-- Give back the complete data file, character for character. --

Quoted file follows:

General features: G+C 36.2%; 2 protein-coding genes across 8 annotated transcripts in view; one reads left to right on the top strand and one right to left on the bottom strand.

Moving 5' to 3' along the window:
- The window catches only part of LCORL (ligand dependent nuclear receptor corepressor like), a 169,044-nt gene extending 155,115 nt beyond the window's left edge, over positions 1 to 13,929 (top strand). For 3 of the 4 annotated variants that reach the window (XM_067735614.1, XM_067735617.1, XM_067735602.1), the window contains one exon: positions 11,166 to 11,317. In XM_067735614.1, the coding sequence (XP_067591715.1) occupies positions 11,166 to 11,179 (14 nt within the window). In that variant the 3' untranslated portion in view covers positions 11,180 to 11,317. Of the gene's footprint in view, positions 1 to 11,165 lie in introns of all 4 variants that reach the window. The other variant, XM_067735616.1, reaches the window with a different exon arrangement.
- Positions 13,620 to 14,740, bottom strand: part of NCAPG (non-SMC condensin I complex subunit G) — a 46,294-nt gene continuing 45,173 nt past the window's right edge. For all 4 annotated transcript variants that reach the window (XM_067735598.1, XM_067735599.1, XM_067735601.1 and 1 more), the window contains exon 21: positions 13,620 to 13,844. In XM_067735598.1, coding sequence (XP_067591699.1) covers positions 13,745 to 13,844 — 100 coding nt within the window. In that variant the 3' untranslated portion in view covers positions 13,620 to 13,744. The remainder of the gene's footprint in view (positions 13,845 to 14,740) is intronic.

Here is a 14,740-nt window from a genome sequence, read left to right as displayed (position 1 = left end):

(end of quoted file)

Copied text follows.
General features: G+C 36.2%; 2 protein-coding genes across 8 annotated transcripts in view; one reads left to right on the top strand and one right to left on the bottom strand.

Moving 5' to 3' along the window:
- The window catches only part of LCORL (ligand dependent nuclear receptor corepressor like), a 169,044-nt gene extending 155,115 nt beyond the window's left edge, over positions 1 to 13,929 (top strand). For 3 of the 4 annotated variants that reach the window (XM_067735614.1, XM_067735617.1, XM_067735602.1), the window contains one exon: positions 11,166 to 11,317. In XM_067735614.1, the coding sequence (XP_067591715.1) occupies positions 11,166 to 11,179 (14 nt within the window). In that variant the 3' untranslated portion in view covers positions 11,180 to 11,317. Of the gene's footprint in view, positions 1 to 11,165 lie in introns of all 4 variants that reach the window. The other variant, XM_067735616.1, reaches the window with a different exon arrangement.
- Positions 13,620 to 14,740, bottom strand: part of NCAPG (non-SMC condensin I complex subunit G) — a 46,294-nt gene continuing 45,173 nt past the window's right edge. For all 4 annotated transcript variants that reach the window (XM_067735598.1, XM_067735599.1, XM_067735601.1 and 1 more), the window contains exon 21: positions 13,620 to 13,844. In XM_067735598.1, coding sequence (XP_067591699.1) covers positions 13,745 to 13,844 — 100 coding nt within the window. In that variant the 3' untranslated portion in view covers positions 13,620 to 13,744. The remainder of the gene's footprint in view (positions 13,845 to 14,740) is intronic.

Here is a 14,740-nt window from a genome sequence, read left to right as displayed (position 1 = left end):